Many signs indicate the photo is altered, according to experts from different fields. For one, the resolution contrast between the soldier and the frigate suggests that these two images have been photoshopped together.
But the photo seems suspicious to the Taiwanese fact-checkers. After three days of research and interviews of almost a dozen experts with different specialties, TFC published a fact-check suggesting the photo is altered on August 9.
In response to queries from news outlets about the veracity of the photo, AP sent an advisory to all its customers on Aug 11.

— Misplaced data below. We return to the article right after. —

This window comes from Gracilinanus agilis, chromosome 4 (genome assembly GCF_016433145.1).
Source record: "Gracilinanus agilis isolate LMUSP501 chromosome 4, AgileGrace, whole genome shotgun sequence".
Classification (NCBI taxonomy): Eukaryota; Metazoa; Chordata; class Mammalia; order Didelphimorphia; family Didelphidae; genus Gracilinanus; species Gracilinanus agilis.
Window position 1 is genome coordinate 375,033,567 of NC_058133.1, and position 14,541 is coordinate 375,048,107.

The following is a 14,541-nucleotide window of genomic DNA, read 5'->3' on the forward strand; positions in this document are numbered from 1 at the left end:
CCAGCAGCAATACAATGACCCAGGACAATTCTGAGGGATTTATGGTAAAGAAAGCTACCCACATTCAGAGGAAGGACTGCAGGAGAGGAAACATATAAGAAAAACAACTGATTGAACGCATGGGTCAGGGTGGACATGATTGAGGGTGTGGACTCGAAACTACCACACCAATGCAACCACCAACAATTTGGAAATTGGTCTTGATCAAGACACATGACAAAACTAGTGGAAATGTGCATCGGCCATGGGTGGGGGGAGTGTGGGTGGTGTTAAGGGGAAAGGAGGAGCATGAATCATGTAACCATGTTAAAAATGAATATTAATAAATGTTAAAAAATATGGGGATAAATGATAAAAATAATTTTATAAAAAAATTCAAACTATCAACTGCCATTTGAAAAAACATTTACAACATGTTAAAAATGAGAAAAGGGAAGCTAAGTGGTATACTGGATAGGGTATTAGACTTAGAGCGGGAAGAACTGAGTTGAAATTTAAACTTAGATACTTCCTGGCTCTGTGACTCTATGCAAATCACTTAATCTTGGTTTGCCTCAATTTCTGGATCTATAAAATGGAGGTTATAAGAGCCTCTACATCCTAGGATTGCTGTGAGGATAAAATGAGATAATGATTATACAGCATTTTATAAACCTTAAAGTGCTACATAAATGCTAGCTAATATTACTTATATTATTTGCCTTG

“While we understand that some news outlets are questioning the authenticity of the photo, the AP cannot immediately detect a problem with it,” the advisory said. “Because AP didn’t take the photo and doesn’t have access to the source files, we can’t authenticate it either.”
In another fact-check, the TFC team used SunCalc, an application to ascertain the time by the sun movement to debunk a Chinese tech’s Weibo post which claimed that its satellite image could prove the authenticity of the controversial photo.
A satellite image purported to prove the authenticity of the controversial photo of the Chinese soldier observing a Taiwanese frigate near the Taiwanese coastline. However, the sun movement on August 5 didn't corroborate the claim.
Disinformation to disturb and sow divisions in Taiwanese society